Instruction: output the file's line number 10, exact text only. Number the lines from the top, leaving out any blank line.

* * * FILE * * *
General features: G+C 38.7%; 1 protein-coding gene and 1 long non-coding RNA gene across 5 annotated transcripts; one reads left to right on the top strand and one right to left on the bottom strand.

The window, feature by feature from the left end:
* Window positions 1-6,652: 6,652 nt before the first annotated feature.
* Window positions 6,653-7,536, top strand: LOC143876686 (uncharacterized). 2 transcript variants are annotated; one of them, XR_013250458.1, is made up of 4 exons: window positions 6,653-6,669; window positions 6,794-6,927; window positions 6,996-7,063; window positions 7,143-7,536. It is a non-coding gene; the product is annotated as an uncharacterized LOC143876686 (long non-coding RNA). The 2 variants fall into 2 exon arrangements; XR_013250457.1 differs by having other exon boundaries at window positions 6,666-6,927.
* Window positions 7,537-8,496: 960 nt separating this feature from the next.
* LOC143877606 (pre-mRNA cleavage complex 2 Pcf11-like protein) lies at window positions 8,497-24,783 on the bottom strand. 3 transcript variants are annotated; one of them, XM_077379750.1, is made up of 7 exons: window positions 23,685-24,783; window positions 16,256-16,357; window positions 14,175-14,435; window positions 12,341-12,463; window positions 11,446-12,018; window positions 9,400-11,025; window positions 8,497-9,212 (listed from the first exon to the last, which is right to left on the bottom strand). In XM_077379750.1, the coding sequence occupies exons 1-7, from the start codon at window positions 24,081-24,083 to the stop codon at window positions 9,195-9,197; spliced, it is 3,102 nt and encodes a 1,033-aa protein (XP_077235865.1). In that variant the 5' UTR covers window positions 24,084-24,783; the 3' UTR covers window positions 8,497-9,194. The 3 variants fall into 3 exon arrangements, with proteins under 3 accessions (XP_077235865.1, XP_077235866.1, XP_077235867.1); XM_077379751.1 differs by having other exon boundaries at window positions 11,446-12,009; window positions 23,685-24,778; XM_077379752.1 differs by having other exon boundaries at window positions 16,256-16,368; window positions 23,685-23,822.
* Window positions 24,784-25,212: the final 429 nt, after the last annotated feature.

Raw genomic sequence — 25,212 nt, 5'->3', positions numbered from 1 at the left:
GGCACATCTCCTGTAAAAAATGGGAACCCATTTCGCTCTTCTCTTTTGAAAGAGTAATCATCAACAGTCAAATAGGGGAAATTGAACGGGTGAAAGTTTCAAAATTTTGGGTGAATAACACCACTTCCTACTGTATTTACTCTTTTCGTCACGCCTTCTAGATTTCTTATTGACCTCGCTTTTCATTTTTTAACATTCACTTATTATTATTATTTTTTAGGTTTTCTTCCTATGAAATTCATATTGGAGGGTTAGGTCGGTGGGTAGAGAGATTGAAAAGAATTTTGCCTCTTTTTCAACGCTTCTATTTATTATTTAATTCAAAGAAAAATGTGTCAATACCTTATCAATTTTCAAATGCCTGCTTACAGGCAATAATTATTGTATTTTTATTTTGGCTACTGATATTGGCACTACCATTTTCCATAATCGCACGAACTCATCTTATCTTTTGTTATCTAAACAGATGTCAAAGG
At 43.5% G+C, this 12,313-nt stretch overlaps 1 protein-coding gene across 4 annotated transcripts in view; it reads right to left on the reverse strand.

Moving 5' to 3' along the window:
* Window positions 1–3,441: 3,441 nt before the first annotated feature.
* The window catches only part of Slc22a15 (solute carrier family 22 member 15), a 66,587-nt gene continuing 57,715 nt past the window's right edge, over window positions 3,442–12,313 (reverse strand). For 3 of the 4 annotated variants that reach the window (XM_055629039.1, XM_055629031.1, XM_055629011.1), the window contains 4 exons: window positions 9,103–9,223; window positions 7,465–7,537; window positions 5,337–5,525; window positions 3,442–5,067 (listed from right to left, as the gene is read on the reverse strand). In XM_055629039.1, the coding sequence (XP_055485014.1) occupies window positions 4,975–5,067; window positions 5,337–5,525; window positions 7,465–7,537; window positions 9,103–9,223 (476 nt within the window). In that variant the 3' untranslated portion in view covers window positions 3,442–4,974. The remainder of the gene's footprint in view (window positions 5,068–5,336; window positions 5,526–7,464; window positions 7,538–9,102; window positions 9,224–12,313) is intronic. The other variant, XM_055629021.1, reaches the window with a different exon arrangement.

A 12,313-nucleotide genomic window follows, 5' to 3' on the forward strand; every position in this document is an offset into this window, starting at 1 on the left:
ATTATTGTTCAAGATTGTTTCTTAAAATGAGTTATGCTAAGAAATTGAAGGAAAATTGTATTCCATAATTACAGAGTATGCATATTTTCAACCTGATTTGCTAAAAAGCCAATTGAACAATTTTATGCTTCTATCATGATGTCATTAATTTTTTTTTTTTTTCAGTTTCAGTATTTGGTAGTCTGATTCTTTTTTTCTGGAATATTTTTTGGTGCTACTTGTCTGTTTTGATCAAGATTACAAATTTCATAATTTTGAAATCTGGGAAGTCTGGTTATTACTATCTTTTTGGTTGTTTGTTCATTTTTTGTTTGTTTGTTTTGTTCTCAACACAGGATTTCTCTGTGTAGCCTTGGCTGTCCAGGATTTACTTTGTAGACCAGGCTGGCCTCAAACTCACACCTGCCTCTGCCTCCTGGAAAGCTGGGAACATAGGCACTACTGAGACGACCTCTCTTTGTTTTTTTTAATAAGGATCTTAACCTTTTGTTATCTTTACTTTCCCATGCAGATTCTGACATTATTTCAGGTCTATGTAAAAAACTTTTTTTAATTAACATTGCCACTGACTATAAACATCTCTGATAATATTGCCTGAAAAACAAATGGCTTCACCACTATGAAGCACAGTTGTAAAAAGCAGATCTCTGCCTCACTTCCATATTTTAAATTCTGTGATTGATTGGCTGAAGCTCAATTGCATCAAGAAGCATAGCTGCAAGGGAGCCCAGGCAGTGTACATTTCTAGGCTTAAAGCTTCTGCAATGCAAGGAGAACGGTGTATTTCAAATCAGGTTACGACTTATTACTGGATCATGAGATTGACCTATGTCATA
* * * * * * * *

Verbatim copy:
At 43.5% G+C, this 12,313-nt stretch overlaps 1 protein-coding gene across 4 annotated transcripts in view; it reads right to left on the reverse strand.